My mom kept spices in unused urine specimen cups she’d filched from her job at the hospital. Under the shelf of them, in preparation for the Passover seder, I brought the matzah ball soup to a simmer. From a formerly sterile plastic container, I tossed in some smoked paprika. I then replaced the sample cup on the narrow shelf that held our spices. Name. Date. Doctor. Cayenne. Thyme. Turmeric. My mother taught me to make this soup when I was nine. I’ve been the one in charge of making it ever since. My mom told me that her mother had taught her.
We lived with her father, my Grandpa Morty. He spent much of his time online, mostly on Google Earth. Come here, bubbeleh, he’d say from the small closet-turned-office, and we’d watch the big globe of Earth spiral and zoom into a town in Egypt, in Portugal, a suburb of New York. Desert, grasslands, factories. My girlfriend, he would say, tapping the screen at a young woman draped in a red shawl. Or he’d point out a teenage boy on a bike and say, that is my old friend, Josef.
But at night, while I was going to bed, he’d be on the computer tapping away and I’d hear him whisper, Where are they? I can’t find them. I can’t find you.
My mom invited everyone in the building to our seder, but only a few said they would come. That year, we had Mr. and Mrs. Garcia from 2A, Heidi, a single thirty-something who lived in 4C, and her new boyfriend, Zeke. We’d met him a few times in the hall. He smelled of marijuana and said things like “gnarly” and “rad.” My mom said it was an affectation because, in Wisconsin, people didn’t say those things, or if they did, it would’ve been in Madison. In the eighties or nineties.
As the soup simmered, I helped baste the turkey. The air filled with the scent of poultry fat. On all other days, my mom was irritatingly thrifty, and on this day, she knew no budget; it was a twenty-pound turkey. She filled a syringe bulb with meat juice and handed it to me to drizzle over the bird. I hated to think what the bulb’s intended purpose was. It too was something my mother had stolen from the hospital. Never used, she’d said, I swear.
“A turkey is for Thanksgiving, Mom.”
“It’s for whenever we eat it.”
She pulled out a stainless steel hospital bowl, heaped it with salad; packed charoset into a kidney shaped basin.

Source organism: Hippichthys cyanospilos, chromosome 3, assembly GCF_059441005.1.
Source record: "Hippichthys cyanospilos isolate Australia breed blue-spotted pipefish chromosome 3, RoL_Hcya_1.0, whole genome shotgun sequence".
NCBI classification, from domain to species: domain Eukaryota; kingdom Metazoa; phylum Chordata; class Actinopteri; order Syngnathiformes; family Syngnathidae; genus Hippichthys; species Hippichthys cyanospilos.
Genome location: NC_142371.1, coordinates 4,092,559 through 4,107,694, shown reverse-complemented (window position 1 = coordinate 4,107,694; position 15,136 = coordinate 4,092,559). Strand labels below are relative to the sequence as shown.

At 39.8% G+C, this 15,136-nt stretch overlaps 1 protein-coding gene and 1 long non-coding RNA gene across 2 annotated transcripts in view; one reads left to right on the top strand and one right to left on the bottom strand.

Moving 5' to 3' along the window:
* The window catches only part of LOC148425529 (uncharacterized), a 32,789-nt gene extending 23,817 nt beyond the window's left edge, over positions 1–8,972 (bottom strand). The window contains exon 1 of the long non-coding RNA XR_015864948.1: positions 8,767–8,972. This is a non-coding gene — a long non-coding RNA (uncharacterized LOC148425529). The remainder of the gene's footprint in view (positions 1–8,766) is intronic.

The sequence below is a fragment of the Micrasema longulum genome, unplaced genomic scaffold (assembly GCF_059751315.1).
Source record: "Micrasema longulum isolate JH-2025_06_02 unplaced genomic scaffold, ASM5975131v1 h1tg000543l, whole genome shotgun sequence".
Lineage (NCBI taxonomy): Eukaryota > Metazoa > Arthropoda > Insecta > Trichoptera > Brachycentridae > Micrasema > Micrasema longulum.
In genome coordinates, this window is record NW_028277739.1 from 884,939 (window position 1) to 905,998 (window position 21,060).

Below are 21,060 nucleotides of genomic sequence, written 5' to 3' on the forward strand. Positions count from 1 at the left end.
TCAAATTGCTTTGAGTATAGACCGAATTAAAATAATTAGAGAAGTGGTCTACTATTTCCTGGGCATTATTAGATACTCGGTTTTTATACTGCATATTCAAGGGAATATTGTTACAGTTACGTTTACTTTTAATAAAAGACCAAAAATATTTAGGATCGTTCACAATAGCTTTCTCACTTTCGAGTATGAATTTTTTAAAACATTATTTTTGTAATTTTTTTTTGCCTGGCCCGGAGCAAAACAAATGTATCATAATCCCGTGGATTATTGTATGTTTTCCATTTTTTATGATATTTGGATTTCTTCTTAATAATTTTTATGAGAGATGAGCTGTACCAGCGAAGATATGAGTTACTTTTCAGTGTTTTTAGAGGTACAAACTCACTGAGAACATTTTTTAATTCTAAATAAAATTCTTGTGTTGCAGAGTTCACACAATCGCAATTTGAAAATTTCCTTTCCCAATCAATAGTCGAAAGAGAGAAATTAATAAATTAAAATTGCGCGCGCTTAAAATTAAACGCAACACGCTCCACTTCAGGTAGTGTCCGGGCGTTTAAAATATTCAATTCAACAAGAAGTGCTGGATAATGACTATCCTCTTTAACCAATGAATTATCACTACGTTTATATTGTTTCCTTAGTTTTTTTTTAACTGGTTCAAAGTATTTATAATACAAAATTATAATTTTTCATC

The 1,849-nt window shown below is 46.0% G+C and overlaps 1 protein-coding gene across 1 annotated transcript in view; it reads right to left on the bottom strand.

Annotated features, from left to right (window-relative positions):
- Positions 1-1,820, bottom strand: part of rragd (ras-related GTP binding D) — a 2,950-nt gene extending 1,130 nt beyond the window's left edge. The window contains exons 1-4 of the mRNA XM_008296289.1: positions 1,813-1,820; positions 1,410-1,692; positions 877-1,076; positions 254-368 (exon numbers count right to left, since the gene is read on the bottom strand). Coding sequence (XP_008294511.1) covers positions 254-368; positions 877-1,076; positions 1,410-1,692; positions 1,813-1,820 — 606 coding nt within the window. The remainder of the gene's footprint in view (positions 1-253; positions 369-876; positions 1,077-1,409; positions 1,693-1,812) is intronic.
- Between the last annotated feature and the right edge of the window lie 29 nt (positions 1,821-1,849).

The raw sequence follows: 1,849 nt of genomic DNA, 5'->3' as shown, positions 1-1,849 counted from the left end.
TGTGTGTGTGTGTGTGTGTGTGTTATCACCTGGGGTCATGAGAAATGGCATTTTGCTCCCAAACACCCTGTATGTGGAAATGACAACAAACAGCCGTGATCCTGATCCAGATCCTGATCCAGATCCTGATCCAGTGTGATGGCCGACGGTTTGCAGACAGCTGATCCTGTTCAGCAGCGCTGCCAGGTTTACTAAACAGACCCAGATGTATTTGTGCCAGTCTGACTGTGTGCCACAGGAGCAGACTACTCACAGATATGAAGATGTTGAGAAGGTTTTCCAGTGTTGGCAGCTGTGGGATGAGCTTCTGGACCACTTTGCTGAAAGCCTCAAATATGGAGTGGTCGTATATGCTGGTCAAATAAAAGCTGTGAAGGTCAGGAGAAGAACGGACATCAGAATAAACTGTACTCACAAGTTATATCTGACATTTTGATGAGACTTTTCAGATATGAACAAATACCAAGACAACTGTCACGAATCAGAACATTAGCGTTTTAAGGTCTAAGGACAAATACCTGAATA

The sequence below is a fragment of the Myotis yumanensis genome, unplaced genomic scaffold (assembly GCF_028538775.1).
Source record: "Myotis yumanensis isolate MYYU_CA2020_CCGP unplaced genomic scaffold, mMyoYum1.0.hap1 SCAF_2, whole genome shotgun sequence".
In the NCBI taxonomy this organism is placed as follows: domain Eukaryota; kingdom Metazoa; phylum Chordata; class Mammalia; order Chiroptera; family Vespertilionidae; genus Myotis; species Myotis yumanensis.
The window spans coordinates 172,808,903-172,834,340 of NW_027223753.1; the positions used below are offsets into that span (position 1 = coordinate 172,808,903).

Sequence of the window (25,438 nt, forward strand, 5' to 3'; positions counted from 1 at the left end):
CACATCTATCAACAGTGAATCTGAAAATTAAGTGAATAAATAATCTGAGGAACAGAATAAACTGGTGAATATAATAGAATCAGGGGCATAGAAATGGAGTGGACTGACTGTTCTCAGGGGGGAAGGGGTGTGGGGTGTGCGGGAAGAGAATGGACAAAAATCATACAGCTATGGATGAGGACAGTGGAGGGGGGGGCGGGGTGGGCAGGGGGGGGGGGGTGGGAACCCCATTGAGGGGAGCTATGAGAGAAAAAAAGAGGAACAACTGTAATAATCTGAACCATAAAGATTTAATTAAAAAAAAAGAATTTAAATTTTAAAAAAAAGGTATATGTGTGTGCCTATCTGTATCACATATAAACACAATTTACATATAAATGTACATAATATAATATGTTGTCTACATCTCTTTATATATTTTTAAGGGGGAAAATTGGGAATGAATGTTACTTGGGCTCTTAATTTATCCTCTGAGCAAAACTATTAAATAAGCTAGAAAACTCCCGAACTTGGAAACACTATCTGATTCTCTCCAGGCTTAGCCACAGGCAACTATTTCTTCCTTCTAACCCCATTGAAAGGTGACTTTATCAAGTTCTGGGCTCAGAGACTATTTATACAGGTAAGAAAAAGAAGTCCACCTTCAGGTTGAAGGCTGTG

My Grandpa Morty leaned in the doorframe. “Rachel, why do I feel like I’m always about to have an enema in this house? Always with the hospital things. You can buy proper jars, bowls.” He held up one of the stainless basins. “This is farkakte. This is for vomit and bowel movements. You know this. Yes?” He went to her, placed his hands on her shoulders. “You know this?”
“I know, Dad.”
I didn’t think that she knew.
My grandfather pulled the seder plate from the cabinet, handling it with reverence. It was an heirloom – gold paint cracking, faded letters for the ritual foods, though we knew where everything went. Out came hardboiled eggs and the parsley and the lamb shank and the kugel and the other kugel and the pile of matzah. I placed small mounds of tangy wine-scented charoset and pungent horseradish on the plate. My mom was instructing me on how to fold the brown hospital-issue paper towels into pleats when the doorbell rang.
She ushered our guests in and offered wine and crudités. “Thanks for having us,” Heidi said as she handed my mom a tinfoil package. “I made focaccia this morning.”
“Thank you.” My mom took the bread and handed it to me. “That’s very thoughtful.” I stashed it on top of the fridge.
“This is my father, Morty, and my boy, Ben.” She introduced us as if we were not also neighbors. “Ben just won his school’s spelling bee. Headed to the county championships in a month!”
I was in ninth grade and while bees had been my thing for years, I thought this would be my last. Winning spelling bees and bringing lunch to school in huge bags marked “Milwaukee General” was not the way to win friends in high school.
“What was your winning word?” Mr. Garcia asked.
I looked at my mother. “Purloin,” I said and rested my arm on an IV tree masquerading as a plant holder.
“It was not!”
“Okay, fine. Diaspora.”
“See? My son, a genius.”
“It’s not a hard word, Mom. Plus we’re – ”
“A genius!” She led me to the kitchen to dole out the matzah ball soup into bowls. I inhaled chicken steam, taking care not to burn my fingertips.
My mom was a nurse at a pediatric hospital. One of the best in the nation. State-of-the-art and all that. And still, kids died. All the time. I asked her once if it made her so sad that she ever didn’t want to go back. She curled my hair around my ear and said no. But once, she told me about a thirteen-month-old named Josiah, who had learned to say, and how are we today? and the next day died from fuckingcancer. That night, I saw her in the window tracing the outline of her reflection. I watched as she did this for at least thirty minutes. She then rubbed away her finger marks, yanked the cord, and the blinds clattered down.
Think outside the box, Benny, she said when I asked her about the specimen cups. I pointed out that even saying “think outside the box” was not, in fact, thinking outside the box. Every few months, she’d open her backpack and out spilled Band-Aids, tubing, gauze, and new specimen cups. She once sent me to school with some fruit snacks in one and a note came home from Ms. Johnson saying she didn’t think that it was appropriate.
My father had said my mom’s thrifty ways were off-putting; that she was little more than two steps from the shtetl; and where, even, was she keeping her oxen? My father insisted my mom was a thief and Grandpa Morty was a schnorrer. Meanwhile, my father maintained that he was an upwardly-mobile Jew from Scarsdale – and to hell with this rustbelt town, anyway. I didn’t know what much of that meant, but I understood the click of the door behind him.